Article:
In reply, Mr. Kyogonza who represented himself told court that the suit was filed within the time allowed. He told court that the decision of the PSC was received on 25/1/2016 and the suit was filed on 25/01/2016 and on 15/03/2016 the suit was filed. He told court that being a civil servant, he was entitled to ask for a remedy which could have the effect of ameliorating the problems of other civil servants. He submitted that the relief he sought were form the problems he was facing as a result of the actions of the respondents. Last, the suit arose from the acts of MDLG. So they were a proper party to the suit.

Applications for judicial review are governed by inter alia, The Judicature (Judicial Review) Rules, 2009. Rule 5 thereof provides for time for applying for judicial review. Sub rule (1) states thus;

‘An application for judicial review shall be made promptly and in any event within three months from the date when the grounds of the application first arose, unless the court considers that there is good reason for extending the period within which the application shall be made.’

The decision of the MDSC to terminate the applicant from the services of MDLG was made on 19/05/2015. This was after a series of ping pong correspondences between the CAO and the applicant on one hand, and the CAO and the MDSC on the other. The applicant appealed that decision to the PSC as was his right. The decision of the PSC was taken on 11/12/2015. By that decision, this was final information to the CAO of MDLG that the decision of the MDSC terminating the employment of the applicant was correct. The time for applying for judicial review in the circumstances of this case started to run on this date.

The suit was filed on 15/03/2016 which was clearly outside the three months period allowed under the law cited above. The law gives court  discretion to extend the time where it considers that there are good reasons for doing so. But before court does so, the ‘good reasons’ must be brought to its attention. There was no application to court whether oral or formal to extend the time to file the application for judicial review.  I would for that reason dismiss the application.

But I will briefly comment on another point of law raised by the respondents. It was argued that the suit was brought for representative orders when leave for the same was not applied for or granted.

The application sought in paragraph D ‘a declaration that DSC across the country to always communicate their decisions independently as provided for in the constitution of Uganda not through the office of CAO in so far as this can prejudice civil servants’.  This was a prayer for persons who were not named or identified in the suit. They were not part of the suit. This was not a public litigation suit. It was moreover a prayer based on speculation that civil servants would be prejudiced if communication to them of decisions of DSC were channeled through their respective CAO’s. For a party to institute such a suit, one needed to involve the others of like mind. That is where O.1.r8 of the CPR comes into play.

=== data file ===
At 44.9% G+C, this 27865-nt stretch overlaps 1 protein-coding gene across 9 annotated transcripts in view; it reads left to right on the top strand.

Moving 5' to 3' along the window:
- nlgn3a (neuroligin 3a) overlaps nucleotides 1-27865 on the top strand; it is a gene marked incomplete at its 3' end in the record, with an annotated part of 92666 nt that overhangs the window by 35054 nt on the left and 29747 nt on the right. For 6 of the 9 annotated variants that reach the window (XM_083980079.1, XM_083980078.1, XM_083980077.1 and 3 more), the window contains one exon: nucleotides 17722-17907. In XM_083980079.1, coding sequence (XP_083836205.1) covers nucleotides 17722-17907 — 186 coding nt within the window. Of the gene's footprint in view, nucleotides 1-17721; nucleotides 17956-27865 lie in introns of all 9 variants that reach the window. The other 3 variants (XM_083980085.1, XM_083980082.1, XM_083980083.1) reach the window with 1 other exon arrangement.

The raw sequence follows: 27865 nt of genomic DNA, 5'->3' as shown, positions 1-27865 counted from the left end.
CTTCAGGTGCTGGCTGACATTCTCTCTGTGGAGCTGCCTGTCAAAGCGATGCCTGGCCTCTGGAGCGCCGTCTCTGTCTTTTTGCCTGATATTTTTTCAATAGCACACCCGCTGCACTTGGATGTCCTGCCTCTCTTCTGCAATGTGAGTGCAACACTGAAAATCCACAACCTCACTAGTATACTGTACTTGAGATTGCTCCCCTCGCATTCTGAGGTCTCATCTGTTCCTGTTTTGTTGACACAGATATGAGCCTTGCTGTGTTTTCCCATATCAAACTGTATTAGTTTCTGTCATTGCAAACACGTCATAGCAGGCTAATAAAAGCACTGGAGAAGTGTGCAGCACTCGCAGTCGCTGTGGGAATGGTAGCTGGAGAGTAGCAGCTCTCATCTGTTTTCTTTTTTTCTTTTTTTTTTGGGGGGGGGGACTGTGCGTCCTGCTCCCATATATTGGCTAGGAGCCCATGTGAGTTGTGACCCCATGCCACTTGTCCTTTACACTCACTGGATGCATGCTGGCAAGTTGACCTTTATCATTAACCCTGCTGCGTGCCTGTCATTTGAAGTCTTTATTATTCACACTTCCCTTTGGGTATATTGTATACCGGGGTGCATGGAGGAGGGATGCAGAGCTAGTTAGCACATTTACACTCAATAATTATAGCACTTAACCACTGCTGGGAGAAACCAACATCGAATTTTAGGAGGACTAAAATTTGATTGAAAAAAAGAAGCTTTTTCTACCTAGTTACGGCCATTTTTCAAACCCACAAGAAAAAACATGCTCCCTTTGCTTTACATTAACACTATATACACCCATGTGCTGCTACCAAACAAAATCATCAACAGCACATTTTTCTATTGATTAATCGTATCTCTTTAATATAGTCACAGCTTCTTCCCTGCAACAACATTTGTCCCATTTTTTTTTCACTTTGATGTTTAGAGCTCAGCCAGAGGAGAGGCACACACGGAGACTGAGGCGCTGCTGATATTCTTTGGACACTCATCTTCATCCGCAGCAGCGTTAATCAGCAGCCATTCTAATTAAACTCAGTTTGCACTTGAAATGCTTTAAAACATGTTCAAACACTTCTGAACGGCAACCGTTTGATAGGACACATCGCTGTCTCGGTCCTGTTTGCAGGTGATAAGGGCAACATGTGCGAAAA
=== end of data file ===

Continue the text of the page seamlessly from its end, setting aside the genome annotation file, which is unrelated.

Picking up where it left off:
O.1 r.8 provides thus;

(1) Where there are numerous persons having the same interest in one suit, one or more of such persons may, with the permission of the court, sue or be sued, or may defend in such suit, on behalf of or for the benefit of all persons so interested. But the court shall in such case give notice of the institution of the suit to all such persons either by personal service or, where, from the number of persons or any other case, such service is not reasonably practicable, by public advertisement, as the court in each case may direct.’

There must be application to court for representative action, and when so granted, court directs on the mode of notice or service to all those involved. These are mandatory requirements of the law. There was no such application in the present suit. That made the suit5 defective in so far as it sought to involve civil servants across the country in a matter in which they were not parties. That ground would be upheld and the application would be dismissed.

Having decided as I have herein, I did not find it necessary to go into the remaining points of objection. The application for judicial review is accordingly dismissed with costs to the respondents.

 

Rugadya Atwoki

Judge

22/11/2017.

Court: The Ag. Ass. Registrar of the court shall deliver this judgment to the parties.

 

 

Rugadya Atwoki

Judge

22/11/2017.